I have just finished applying a coating of Aveeno anti-inch lotion onto three clusters of mosquito bites on my arms and neck. This is in addition to several places where chiggers chowed down on my lower legs near the ankles. Blood sucking insects are among my worst pet peeves regarding the great outdoors.
The last time I visited friends in northern Minnesota, we spent some time hiking on a trail in Red Lake State Forest. It’s a stunningly gorgeous, idyllic wilderness area. Of course there are the sparkling waters of the lake and the fascinating flora of the forested area.
There was the pre-hike prep I had to do before taking in the lake. I applied a layer of sunscreen to exposed skin to help prevent the severe sunburn I always get when spending any amount of time outdoors on sunny days. In addition to the sunscreen, all of us sprayed “Repel” tick and insect repellent all over our bodies. We paid close attention to places on our bodies that contact elastic like legs under socks and the waistbands of underwear because ticks and chiggers favor those areas.
The hiking and sightseeing were satisfying and very enjoyable. Our host warned us that we would need cut our exploration short so we could return to the vehicle before dusk. We had to hustle back in order to avoid the swarms of mosquitoes that disregard insect repellents.
When we returned to the vehicle parking lot, we examined each others’ skin for ticks. Despite our care in applying repellent before the hike, all of us had been attacked by at least a few of the nasty bloodsuckers. We must have spent about an hour carefully removing ticks from each other. Everyone in the group also found chigger bites on our legs. We finished checking each other for ticks just in time to sequester ourselves in the safety of the host’s SUV to avoid the mosquitoes.
Last night, I took out the garbage. I was only outside for about one minute, yet two mosquitoes took advantage of me during that short amount of time. I really want to fully enjoy the great outdoors, but whenever I go outside in the warm months, I pay a penalty in pain. If it’s not the biting insects and ticks, it’s the threats of heatstroke and sunburn.
I like the concept of being in the great outdoors better than the actuality of it. It’s wonderful to close my eyes and visualize the trees, the mountains, camping, hiking, walking along a lake shore, and photographing it in all of its glory. The imaginary outdoors is a lovely mental escape.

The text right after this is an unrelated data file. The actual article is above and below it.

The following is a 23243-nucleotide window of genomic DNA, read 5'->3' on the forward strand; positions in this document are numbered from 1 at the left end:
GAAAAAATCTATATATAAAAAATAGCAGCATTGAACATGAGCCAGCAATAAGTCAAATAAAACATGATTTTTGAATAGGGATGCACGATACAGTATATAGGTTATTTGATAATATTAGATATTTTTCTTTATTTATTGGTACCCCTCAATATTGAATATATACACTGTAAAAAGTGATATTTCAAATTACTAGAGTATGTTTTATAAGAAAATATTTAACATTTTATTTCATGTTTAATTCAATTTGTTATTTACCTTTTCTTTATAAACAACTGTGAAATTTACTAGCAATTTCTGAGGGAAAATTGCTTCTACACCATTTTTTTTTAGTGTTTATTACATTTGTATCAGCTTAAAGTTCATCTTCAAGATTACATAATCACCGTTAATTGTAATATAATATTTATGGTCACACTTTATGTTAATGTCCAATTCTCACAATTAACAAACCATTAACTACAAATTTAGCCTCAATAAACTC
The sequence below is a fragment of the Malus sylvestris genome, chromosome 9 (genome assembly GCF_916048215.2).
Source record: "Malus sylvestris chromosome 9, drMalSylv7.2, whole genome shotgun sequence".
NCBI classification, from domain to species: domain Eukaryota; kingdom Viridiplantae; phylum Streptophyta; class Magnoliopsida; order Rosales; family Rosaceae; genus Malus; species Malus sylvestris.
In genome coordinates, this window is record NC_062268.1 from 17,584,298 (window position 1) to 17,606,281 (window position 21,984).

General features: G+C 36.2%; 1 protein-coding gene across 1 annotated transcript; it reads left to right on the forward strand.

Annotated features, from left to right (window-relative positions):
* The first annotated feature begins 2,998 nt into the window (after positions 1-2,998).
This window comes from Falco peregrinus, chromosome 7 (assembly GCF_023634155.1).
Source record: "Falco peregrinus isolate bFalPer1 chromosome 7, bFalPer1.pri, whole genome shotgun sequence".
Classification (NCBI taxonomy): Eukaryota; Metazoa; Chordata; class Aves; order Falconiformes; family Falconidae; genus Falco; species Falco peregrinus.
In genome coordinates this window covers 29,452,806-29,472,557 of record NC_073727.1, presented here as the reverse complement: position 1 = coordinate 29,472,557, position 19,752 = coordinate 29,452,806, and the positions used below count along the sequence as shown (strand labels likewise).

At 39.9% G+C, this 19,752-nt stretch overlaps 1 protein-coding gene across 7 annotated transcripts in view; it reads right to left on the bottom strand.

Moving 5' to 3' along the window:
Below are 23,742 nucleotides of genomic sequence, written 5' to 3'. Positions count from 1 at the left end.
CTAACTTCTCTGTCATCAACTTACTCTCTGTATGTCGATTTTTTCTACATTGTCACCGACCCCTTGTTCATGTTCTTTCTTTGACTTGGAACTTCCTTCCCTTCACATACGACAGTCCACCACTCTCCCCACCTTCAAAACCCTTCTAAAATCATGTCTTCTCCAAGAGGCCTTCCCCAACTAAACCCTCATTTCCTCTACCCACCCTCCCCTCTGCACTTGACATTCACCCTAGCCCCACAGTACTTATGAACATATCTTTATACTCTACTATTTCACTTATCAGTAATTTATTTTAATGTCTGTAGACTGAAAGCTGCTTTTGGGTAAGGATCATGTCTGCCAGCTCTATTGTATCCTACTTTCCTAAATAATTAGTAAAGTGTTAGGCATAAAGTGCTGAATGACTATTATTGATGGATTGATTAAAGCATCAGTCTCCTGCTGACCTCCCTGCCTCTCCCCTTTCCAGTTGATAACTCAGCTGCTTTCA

I didn’t always avoid the outdoors. Growing up, my parents forced my siblings and me to play outside. Although I preferred the great indoors in order to read or tinker with hobbies, I managed to find some sort of outdoors entertainment.
Many of the hot, muggy days of my youth were spent bicycling with my brother all over the city of Lincoln, Nebraska. We probably knew the layout of the town better than most taxicab drivers. Even though we rarely asked for mom’s permission to explore far away from home, we were never scolded nor got into trouble for doing so. The only punishment Mark and I ever received was sunburned skin.
For no particular unremembered reason, I prefer to stay indoors and do sheltered pursuits. During some coffee breaks, I reminisce about past vacations spent at parks and wilderness areas in the great outdoors. However, there’s a big problem with imagining the great outdoors. The imagination also generates the desire to actually go into the wilderness. The full realization eventually returns the mind to the actual, past unpleasant consequences of spending time outside.
Despite my aversion to the outdoors, I know I should spend more time outside doing pleasant activities. Although I make an effort to walk along the new hiking trail that begins near my home, there is the need for more than an occasional stroll. I’ve been thinking of getting another bicycle. After all, bicycling was my favorite outdoors activity as a youth. On the other hand, after considerable overthinking, I wonder if I’d be happier with an indoors exercise bike instead.
The Blue Jay of Happiness quotes public health professor Dr. S. Jay Olshansky. “Just because someone looks old doesn’t mean he or she is. The skin of some people who spend a lot of time outdoors seems to age very rapidly. Someone can look 80 or 90 and only be 40 to 50.”